Child Hunger Still a Major Problem in Developing World
The United Nations had set a target for developing countries around the world to cut the proportion of children who suffer from hunger in half by 2015 from 1990 levels. It is true that childhood hunger has improved since its peak in 1985. However, insufficient progress has been made, and only five percent of the developing world is on track to meet the UN target. One in five infants and children are moderately or severely underweight, amounting to 110 million children around the world. Further, another 148 million are mildly underweight.
A recent study has documented the lack of progress on this issue, conducted by researchers at the School of Public Health at Imperial College London. They took the UN target, outlined as part of its Millennium Development Goals, and compared it to their findings.
They found that 61 out of the 141 developing countries are projected to meet that target. However, in the developing world as a whole, less than five percent of people have a chance at succeeding. The strongest improvements have been in Asia and Latin America. The region falling behind is sub-Saharan Africa.
To assess childhood hunger, they based their scores off of height and weight relative to age. The data was obtained through national surveys and other sources. The analysis produced the following conclusions:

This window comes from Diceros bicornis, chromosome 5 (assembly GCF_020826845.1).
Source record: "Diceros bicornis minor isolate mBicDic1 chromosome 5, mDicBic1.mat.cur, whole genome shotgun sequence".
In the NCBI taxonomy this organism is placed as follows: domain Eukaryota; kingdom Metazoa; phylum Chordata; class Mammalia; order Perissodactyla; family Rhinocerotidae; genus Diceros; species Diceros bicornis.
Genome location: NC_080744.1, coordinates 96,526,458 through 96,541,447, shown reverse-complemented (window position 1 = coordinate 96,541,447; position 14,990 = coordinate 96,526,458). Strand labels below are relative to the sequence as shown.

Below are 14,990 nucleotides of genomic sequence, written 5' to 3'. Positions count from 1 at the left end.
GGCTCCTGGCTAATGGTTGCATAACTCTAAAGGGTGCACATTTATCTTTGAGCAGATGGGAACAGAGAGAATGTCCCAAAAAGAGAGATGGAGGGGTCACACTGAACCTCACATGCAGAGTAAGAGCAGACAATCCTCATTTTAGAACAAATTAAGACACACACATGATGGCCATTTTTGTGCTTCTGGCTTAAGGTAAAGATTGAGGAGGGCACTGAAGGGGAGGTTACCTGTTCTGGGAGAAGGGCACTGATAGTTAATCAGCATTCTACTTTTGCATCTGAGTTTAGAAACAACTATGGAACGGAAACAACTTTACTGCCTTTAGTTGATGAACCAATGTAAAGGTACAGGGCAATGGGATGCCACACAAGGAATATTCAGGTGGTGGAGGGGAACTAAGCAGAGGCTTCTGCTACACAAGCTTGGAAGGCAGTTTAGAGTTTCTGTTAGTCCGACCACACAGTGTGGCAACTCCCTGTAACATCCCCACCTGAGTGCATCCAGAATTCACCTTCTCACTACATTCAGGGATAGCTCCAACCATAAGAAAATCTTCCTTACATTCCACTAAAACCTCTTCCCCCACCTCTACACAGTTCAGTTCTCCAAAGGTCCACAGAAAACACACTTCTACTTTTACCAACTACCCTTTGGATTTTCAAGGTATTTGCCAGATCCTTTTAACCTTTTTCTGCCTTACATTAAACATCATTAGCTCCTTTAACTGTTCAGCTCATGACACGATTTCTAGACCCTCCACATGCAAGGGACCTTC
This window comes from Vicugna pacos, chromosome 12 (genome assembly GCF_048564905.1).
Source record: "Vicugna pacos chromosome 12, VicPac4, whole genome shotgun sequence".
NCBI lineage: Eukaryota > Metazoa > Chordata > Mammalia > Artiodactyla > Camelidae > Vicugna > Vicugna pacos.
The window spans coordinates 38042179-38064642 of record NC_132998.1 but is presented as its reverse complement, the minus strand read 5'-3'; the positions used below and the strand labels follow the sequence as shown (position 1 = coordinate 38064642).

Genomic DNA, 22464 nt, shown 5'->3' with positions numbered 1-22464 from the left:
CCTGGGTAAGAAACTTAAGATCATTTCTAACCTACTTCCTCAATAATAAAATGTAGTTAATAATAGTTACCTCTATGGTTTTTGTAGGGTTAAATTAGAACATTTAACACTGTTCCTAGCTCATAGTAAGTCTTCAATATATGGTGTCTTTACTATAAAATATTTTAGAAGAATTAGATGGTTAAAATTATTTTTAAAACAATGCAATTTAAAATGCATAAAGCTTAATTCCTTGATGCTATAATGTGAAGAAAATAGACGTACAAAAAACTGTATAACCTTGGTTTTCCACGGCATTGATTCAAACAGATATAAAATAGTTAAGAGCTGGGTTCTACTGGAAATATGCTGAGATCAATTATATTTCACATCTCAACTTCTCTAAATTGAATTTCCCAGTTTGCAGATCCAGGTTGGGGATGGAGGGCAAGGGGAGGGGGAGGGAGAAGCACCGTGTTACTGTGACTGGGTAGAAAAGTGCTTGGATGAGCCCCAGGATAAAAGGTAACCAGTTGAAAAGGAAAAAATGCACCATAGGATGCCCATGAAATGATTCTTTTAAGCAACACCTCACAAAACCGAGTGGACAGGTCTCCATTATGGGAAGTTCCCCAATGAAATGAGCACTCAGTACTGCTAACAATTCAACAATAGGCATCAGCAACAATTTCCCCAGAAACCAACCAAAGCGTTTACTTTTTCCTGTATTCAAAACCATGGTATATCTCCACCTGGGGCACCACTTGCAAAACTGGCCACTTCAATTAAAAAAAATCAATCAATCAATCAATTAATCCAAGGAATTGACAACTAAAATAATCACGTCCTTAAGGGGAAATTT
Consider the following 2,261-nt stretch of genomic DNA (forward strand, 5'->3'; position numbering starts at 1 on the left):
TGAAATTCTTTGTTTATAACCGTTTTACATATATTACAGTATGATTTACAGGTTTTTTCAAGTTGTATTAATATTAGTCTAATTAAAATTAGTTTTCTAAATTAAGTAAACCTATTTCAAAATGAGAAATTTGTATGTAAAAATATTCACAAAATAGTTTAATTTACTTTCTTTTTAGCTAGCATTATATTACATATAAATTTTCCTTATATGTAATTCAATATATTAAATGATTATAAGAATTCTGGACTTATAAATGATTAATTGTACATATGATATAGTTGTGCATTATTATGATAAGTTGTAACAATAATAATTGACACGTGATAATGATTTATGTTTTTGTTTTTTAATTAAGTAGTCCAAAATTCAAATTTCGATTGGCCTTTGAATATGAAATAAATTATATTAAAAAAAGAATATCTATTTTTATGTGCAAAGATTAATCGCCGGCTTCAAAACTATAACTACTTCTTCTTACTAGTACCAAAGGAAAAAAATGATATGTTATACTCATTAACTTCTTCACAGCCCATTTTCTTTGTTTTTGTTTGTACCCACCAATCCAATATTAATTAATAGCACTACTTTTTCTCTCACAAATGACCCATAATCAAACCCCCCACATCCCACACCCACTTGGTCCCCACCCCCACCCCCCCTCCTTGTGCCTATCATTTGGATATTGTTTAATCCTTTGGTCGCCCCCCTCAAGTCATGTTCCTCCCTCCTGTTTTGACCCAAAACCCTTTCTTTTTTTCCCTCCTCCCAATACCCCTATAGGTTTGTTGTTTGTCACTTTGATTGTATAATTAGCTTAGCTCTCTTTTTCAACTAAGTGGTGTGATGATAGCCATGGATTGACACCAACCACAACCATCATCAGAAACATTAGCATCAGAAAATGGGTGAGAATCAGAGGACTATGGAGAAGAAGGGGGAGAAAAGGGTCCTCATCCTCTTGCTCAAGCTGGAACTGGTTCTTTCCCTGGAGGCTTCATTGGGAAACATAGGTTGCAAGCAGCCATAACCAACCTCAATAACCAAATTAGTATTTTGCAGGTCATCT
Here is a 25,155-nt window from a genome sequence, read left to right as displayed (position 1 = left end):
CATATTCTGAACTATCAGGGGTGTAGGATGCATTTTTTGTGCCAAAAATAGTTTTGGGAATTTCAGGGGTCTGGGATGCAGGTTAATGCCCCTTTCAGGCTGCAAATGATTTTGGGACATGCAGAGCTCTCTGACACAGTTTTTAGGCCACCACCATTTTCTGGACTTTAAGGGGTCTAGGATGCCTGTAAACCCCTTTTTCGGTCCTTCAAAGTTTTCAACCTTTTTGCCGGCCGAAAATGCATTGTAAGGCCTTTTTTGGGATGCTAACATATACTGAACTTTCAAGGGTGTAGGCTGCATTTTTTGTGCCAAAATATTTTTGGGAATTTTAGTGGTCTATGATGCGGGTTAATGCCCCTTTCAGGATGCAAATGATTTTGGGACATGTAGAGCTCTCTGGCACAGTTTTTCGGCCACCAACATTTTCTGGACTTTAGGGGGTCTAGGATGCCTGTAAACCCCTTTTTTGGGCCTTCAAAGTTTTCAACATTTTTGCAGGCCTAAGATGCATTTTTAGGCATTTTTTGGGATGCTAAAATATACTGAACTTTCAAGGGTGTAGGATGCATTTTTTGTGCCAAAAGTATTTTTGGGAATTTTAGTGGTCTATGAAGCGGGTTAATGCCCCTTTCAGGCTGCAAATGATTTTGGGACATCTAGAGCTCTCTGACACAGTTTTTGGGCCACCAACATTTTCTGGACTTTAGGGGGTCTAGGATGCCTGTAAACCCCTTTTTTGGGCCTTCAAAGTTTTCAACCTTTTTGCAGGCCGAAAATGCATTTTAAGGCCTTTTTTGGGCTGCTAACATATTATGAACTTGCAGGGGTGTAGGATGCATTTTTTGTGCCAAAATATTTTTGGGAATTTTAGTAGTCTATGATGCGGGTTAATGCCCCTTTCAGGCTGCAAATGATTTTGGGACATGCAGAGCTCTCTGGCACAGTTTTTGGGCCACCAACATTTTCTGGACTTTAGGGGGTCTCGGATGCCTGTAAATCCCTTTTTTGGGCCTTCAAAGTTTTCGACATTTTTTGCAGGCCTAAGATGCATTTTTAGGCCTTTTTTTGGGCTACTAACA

- One half of the world's underweight children live in South Asia, mostly in India.
- Moderately to severely underweight children dropped from 30.1% to 19.4% between 1985 and 2011.
- Moderate to severe stunting (insufficient growth in height for their age) dropped from 47.2% to 29.9% during the same period.
- Nutritional status in Ivory Coast and Niger was worse in 2011 than in 1985. All other regions improved over this time period.
According to lead author, Majid Ezzati, "Our analysis shows that the developing world as a whole has made considerable progress towards reducing child malnutrition, but there are still far too many children who don't receive sufficient nutritious foods or who lose nutrients due to repeated sickness. Severe challenges lie ahead. There is evidence that child nutrition is best improved through equitable economic growth, investment in policies that help smallholder farmers and increase agricultural productivity, and primary care and food programmes targeted at the poor. We mustn't allow the global economic crisis and rising food prices to cause inequalities to increase, or cut back on investments in nutrition and healthcare."
The study was funded by the Bill and Melinda Gates Foundation, and published in the journal, Lancet.
Hungry Children image via Shutterstock